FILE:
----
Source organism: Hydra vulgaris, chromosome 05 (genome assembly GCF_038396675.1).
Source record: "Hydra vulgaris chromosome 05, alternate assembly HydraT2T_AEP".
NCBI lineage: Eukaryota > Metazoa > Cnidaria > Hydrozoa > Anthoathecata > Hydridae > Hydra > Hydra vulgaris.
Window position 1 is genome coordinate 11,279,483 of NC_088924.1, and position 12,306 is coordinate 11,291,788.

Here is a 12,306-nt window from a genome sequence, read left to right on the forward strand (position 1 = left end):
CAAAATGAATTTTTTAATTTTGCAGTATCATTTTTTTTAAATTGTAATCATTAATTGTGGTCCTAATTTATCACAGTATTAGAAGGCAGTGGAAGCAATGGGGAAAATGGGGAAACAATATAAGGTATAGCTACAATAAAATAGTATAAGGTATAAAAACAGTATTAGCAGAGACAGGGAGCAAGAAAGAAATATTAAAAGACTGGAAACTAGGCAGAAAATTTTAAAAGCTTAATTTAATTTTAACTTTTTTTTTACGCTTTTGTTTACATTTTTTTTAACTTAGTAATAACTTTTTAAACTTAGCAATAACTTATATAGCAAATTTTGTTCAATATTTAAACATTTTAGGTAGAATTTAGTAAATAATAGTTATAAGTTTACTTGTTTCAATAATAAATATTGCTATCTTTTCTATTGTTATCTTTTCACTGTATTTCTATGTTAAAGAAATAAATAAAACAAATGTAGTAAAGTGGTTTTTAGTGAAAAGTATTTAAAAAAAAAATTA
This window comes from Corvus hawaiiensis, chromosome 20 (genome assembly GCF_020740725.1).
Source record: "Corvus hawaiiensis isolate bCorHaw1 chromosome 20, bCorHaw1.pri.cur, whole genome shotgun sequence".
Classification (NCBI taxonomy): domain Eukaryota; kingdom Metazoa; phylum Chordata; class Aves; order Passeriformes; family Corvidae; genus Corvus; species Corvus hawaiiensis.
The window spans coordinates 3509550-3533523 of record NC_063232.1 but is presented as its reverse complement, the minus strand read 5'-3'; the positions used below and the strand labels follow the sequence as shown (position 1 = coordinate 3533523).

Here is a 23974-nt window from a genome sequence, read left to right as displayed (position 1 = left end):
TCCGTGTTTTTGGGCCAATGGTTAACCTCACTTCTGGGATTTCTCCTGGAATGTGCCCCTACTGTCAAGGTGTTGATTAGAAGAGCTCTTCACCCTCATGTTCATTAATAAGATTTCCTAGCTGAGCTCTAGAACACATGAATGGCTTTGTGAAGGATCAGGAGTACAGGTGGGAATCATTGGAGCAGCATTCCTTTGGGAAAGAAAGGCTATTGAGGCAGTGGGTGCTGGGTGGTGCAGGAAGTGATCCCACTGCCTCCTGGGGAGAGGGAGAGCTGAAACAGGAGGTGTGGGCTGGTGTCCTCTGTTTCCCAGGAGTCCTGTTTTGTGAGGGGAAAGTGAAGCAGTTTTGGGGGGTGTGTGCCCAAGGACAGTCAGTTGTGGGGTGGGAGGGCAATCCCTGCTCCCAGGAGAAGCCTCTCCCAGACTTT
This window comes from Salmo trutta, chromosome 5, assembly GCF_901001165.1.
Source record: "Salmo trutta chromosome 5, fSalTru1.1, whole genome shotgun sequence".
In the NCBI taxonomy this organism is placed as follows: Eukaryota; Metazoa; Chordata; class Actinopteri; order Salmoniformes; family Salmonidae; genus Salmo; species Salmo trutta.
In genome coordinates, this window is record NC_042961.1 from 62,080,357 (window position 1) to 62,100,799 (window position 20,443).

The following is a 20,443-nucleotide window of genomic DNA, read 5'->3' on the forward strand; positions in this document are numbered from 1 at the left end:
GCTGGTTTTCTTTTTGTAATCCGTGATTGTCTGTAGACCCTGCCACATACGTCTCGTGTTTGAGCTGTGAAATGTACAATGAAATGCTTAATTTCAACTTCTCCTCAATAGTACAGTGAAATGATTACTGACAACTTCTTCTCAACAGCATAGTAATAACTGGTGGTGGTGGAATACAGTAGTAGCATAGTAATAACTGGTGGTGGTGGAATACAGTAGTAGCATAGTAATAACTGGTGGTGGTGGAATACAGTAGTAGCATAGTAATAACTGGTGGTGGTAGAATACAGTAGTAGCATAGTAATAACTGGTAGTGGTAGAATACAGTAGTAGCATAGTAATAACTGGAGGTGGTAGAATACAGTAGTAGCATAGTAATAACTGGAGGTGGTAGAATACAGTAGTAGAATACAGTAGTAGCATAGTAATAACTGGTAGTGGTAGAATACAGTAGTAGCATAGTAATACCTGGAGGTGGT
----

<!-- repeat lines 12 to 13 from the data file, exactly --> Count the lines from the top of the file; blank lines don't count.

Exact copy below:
TCCGTGTTTTTGGGCCAATGGTTAACCTCACTTCTGGGATTTCTCCTGGAATGTGCCCCTACTGTCAAGGTGTTGATTAGAAGAGCTCTTCACCCTCATGTTCATTAATAAGATTTCCTAGCTGAGCTCTAGAACACATGAATGGCTTTGTGAAGGATCAGGAGTACAGGTGGGAATCATTGGAGCAGCATTCCTTTGGGAAAGAAAGGCTATTGAGGCAGTGGGTGCTGGGTGGTGCAGGAAGTGATCCCACTGCCTCCTGGGGAGAGGGAGAGCTGAAACAGGAGGTGTGGGCTGGTGTCCTCTGTTTCCCAGGAGTCCTGTTTTGTGAGGGGAAAGTGAAGCAGTTTTGGGGGGTGTGTGCCCAAGGACAGTCAGTTGTGGGGTGGGAGGGCAATCCCTGCTCCCAGGAGAAGCCTCTCCCAGACTTT
This window comes from Salmo trutta, chromosome 5, assembly GCF_901001165.1.